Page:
Cleaning product reform: Go natural
A mother on a mission to reform her habitual use of commercial cleaners explores the effectiveness of vinegar and lemon.
Wednesday, June 16, 2010 - 01:32
SPIC & SPAN: Lemons can be used to keep a home fresh. (Photo: Katerha/Flickr)
Earlier this month, I posted that I will replace at least two of my store-bought cleaning products with eco-friendly products or methods by the end of summer. This weekend, I tried cleaning three areas of my home with lemons and vinegar. In two out of three instances, I had success.
On Saturday, I trekked to a local market and purchased a spray bottle, two bottles of vinegar, and a lemon. The total cost was $2.75.
Trial one: The bathtub
In researching natural cleaning methods, I discovered that white vinegar has disinfectant properties. I decided to try cleaning my kids' bath with it. I poured pure vinegar into a spray bottle and sprayed the ring around the bathtub. Now, I must be honest here. I usually clean the ring in the tub just prior to giving my kids a bath — meaning they get bathed in a clean tub, but I leave the resulting ring until just prior to the next night’s bath. Thus, every time I clean the tub, I’m cleaning a ring that is about 24 hours old. This time, however, I was trying to clean a 48-hour-old ring. The vinegar didn't work even though I let it sit for about 30 minutes. It did loosen the ring a bit. As I scrubbed with a sponge, some of the scum was coming off.
With a little more online research on how to clean effectively with vinegar, I followed a suggestion to combine the vinegar with warm water to loosen tough stains. This still didn't work. I resorted to my commercial cleaner.
The lesson I learned: spray the tub with vinegar immediately after the kids are both bathed and in bed. This seemed to cut down on the amount of scrubbing I had to do the next time. The downside to this is that by the time I've tucked the kids in each night, I don't exactly feel like cleaning. I just want to sit on the couch and relax. For this reason, I've decided to switch to an Earth-friendly commercial bathtub cleaner, rather than depend on the vinegar remedies.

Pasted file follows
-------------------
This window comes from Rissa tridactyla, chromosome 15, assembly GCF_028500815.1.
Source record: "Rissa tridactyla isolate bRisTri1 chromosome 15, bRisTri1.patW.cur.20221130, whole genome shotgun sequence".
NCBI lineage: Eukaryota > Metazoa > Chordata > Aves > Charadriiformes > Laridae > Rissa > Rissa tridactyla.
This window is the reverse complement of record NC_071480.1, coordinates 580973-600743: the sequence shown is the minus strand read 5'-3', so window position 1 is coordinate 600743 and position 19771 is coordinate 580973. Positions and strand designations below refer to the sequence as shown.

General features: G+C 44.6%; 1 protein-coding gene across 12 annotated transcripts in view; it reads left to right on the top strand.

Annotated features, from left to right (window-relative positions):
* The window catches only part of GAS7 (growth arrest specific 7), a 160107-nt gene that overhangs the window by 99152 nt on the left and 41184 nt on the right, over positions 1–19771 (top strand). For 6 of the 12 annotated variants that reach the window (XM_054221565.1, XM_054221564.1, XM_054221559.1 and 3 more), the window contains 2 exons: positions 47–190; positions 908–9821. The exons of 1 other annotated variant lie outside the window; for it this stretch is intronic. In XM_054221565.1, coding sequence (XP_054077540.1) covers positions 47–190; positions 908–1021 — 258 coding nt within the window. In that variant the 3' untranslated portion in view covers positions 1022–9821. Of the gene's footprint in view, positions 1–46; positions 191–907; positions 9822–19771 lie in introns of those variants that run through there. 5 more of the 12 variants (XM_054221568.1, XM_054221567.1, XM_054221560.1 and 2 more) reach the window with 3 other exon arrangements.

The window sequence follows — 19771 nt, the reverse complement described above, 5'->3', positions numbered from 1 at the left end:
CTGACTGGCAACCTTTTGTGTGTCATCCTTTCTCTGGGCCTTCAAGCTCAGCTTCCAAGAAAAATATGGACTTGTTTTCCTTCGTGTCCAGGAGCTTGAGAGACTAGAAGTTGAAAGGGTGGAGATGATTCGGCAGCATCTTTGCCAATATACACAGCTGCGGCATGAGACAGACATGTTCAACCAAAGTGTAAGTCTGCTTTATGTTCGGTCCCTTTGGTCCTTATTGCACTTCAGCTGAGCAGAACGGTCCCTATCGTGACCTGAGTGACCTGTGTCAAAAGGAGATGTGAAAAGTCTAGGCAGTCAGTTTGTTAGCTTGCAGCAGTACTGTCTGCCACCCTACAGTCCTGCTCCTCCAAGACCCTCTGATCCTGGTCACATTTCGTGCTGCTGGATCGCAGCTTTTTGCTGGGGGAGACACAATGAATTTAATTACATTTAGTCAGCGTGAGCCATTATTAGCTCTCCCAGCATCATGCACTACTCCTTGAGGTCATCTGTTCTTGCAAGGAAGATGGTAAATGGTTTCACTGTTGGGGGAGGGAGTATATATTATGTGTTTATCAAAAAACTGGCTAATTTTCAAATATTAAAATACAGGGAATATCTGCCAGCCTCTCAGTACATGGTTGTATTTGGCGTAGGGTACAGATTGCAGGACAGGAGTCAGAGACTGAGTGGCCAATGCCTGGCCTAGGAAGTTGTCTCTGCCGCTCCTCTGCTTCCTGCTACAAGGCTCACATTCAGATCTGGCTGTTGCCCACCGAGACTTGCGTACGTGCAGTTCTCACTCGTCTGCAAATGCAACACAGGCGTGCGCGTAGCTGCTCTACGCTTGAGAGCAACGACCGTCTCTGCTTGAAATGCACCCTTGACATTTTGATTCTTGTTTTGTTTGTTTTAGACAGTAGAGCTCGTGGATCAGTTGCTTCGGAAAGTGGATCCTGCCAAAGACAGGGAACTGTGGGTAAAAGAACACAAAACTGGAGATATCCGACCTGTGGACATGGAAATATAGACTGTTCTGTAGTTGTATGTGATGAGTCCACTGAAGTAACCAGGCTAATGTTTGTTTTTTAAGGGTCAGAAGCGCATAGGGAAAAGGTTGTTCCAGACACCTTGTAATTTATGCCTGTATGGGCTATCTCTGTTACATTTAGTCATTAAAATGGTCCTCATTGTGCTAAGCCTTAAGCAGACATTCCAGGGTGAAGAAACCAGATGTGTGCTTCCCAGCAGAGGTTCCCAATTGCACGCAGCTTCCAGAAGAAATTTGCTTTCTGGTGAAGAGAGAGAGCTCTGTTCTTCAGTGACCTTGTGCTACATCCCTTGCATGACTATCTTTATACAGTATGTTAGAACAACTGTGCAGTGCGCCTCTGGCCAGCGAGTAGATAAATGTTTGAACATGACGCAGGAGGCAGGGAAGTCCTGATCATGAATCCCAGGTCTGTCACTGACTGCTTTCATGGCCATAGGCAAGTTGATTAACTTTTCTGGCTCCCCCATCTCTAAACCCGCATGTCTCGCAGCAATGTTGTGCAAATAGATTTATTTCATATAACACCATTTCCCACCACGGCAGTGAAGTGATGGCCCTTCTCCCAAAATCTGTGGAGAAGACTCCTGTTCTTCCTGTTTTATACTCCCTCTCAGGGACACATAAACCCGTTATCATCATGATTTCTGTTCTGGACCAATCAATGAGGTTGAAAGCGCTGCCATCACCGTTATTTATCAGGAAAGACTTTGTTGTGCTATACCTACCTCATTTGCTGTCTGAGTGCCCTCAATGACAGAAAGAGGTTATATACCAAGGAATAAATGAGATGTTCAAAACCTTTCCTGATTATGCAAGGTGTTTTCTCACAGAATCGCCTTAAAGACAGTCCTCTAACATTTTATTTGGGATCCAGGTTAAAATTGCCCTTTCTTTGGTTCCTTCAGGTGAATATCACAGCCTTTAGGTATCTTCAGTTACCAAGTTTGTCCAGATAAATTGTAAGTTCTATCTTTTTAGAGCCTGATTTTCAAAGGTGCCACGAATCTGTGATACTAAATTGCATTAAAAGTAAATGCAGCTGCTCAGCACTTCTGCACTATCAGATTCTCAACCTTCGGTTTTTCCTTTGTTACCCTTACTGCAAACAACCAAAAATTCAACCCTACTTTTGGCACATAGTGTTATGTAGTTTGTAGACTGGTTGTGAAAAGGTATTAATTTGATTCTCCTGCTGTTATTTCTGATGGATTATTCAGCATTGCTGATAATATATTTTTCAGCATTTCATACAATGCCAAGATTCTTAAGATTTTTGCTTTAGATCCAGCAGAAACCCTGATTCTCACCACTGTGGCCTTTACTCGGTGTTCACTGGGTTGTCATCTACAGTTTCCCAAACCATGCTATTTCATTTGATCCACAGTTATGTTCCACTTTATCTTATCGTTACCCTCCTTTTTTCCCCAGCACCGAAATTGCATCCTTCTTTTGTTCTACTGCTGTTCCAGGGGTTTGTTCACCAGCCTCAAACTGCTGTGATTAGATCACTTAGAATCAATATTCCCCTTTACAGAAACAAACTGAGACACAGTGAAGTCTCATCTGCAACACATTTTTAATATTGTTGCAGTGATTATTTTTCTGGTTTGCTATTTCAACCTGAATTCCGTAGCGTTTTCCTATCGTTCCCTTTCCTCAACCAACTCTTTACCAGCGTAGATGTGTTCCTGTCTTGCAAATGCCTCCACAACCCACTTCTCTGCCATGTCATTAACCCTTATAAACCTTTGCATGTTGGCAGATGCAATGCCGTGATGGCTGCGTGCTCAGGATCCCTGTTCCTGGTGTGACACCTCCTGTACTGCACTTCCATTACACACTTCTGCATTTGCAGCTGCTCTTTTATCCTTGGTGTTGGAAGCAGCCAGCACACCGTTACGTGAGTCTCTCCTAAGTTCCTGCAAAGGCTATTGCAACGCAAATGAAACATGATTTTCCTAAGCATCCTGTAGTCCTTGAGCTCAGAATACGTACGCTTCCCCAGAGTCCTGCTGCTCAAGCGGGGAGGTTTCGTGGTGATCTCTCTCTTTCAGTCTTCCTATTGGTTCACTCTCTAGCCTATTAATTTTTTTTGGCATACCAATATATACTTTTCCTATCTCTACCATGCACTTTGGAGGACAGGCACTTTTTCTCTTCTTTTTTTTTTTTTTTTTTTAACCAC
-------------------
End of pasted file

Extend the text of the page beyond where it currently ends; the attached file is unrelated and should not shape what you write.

Trial two: The bathroom floor
My second use for vinegar this week was using it to mop my bathroom floor. I combined equal parts of vinegar and warm water in a spray bottle and sprayed the solution on the floor. My bathroom floor is — much to my chagrin — a white linoleum. It constantly looks dirty to me. The vinegar solution did impress me here. It made the floor seem whiter than when I cleaned with my bad-for-the-environment cleaner. It also didn't make the floor sticky, as some other cleaners do. I was very satisfied with the result here and will use it next on my kitchen floor.
Trial three: Garbage disposal stench
My third and last experiment of the week was with lemon. There had been a terrible odor coming from the garbage disposal for some time. My 5-year-old son even noticed it. "What's that smelling like?" he asked one day when he was putting his cup in the sink. I typically cleaned the disposal with a disposal cleaner that contained bleach. This time I cut a lemon in half, squeezed the juice out and cut the remaining hulls into smaller chunks. I gradually put all the chunks down the drain with the disposal running. The noxious smell has been gone for three days.
I've always avoided using chemically-based cleaning products around my children. Changing how I clean the tubs, mop the floors and clean the disposal is only the beginning of what I see is possible in use of natural cleaning methods and products — not to mention the savings. I spend about $40 a year buying cleaning products (not including laundry detergent). Using vinegar as my primary cleaning agent saves me nearly $30 a year. I'm now anxious to purchase essential oils for my next homemade cleaning product project: a disinfectant spray. For anyone planning to make their cleaning a little greener, I suggest doing thorough research and weighing your options.